- Balsamic, Ricotta & Fresh Fig Gelato from Whole Foods on a Budget
- Fresh Fig & Gorgonzola Salad with Lemon Vinaigrette from Whole Foods on a Budget
- Bacon Wrapped Figs with Honey and Almond Butter from Taylor Made it Paleo
- Sticky Fig Bars from Taylor Made it Paleo
- Marinated Fig Salad with Blue Cheese and Walnuts from Brooke's Kitchen
- Seared Sea Scallops with Fig Balsamic Glaze from She Cooks, He Cleans
- Fall Fig Crumble from Sarah Lynn Smile
- Fig and Grapefruit Cheesecake from A Girl Worth Saving
- Chocolate Figs from Mango y Sal
- Pumpkin Pancakes with Toasted Figs and Warm Maple Syrup from The Adventures of Pip
What is your favorite recipe for figs? Leave a comment below!
Hey AIP (and even non-AIP) Friends! Listen Up! It's Finally Time for “FAST” Food on the AIP!
Yes, you read that right. FAST FOOD on the AIP! How is that even possible you ask? Well, I'll tell you:
The Instant Pot!
Yes, this small kitchen appliance will take your healing autoimmune protocol meals to a whole new level of deliciousness and simplicity. You'll be preparing gourmet, restaurant-style dishes in the comfort of your own home, easily and quickly.
I know, it sounds too good to be true, but I assure you, it's not. And listen, while this eBook was created for our AIP friends, everyone will LOVE the nourishing, real food recipes in this book, regardless of your eating style.
I've done the AIP twice in my life, once for 6 months and then the second time for about 18 months. Both times I found myself struggling with the amount of time it took to prepare my food. And, because our food choices are limited, especially during the initial healing phase, I started to get really bored and stuck in a rut with food.
That is why I am so passionate about The Paleo AIP Instant Pot Cookbook that myself and 36 other experienced AIP bloggers and practitioners have put together just for you. We created this resource as a way to help you alleviate the burden of time and energy that comes with cooking AIP meals from scratch.
This is the first digital eBook written specifically for the AIP community using the Instant Pot. This book:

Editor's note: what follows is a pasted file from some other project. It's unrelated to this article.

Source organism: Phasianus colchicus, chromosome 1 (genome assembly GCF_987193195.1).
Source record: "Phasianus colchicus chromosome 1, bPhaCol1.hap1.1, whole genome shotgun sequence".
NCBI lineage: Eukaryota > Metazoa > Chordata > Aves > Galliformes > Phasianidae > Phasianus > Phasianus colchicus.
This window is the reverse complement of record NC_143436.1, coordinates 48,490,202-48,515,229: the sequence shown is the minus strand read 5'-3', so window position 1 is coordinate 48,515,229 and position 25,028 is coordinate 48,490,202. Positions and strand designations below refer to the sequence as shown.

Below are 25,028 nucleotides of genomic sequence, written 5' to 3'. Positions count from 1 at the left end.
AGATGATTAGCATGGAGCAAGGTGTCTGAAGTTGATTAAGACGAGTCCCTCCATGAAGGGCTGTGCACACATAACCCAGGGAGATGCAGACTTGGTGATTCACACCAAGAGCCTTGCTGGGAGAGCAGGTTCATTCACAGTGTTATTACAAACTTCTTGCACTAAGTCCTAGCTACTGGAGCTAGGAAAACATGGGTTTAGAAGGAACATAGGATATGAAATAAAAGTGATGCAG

- Focuses on the pressure cooker function, creating fast and delicious meals. Are you nervous about using a pressure cooker? No worries. There’s a tutorial in the front of the e-cookbook.
- Features over 140 recipes, including Broths, Sauces/Condiments, Vegetables, Poultry, Meat, Seafood, Organ Meat, and Dessert.
- Special diet modifications: Over half the recipes in this e-cookbook can be easily modified for Low-FODMAP, GAPS/SCD and Coconut-Free diets. (Charts are included at the back of the book.)
- Packed with flavor with such diverse recipes as: Bone Broth (of course), Cranberry BBQ Sauce, Marinara Sauce, Cauli-fredo Sauce, Bacon Orange Cherry Jam, “Baked” Sweet Potatoes, Cauliflower Rice, Artichokes with Lemon Tarragon Dipping Sauce, Smothered Okra, Creamy Kabocha Squash Soup, Fall Off the Bone Whole Chicken, Mole Chicken with Bluecumber Salsa, Lemongrass and Ginger Chicken Zoodle Soup, Stuffed Acorn Squash, Turkey and Gravy, Speedy Chili, Teriyaki Garlic Beef, Ukrainian Borscht, Sticky Pork Short Ribs, Pork Vindaloo, Lamb and Apricot Curry, Simple French Navarin Lamb Stew, Chicken Liver Pâté, Steak and Kidney Stew, Tongue Tacos, Jambalaya, Steamed Crab, Leek and Shrimp Risotto, Salmon and Sweet Potato Chowder, Poached Pears, “Chocolate” Cake, Pina Colada Tapioca Pudding, Mini Pumpkin Pies, and over 100 other fabulous recipes!
- Written by 37 AIP bloggers who have used the paleo autoimmune protocol to improve their own health. The result is a book far better than any one person could have created alone.
It’s time to stop using all of your precious time and energy slaving away in the kitchen. Eating real food can be time-consuming enough, but adding the AIP on top of it can lead to even more work.
Now you can FINALLY enjoy “fast” food on your healing protocol. Less time, less stress, more flavor. You deserve it. Learn more about the Paleo AIP Instant Pot Cookbook and how to download your copy here (or just click on the image below).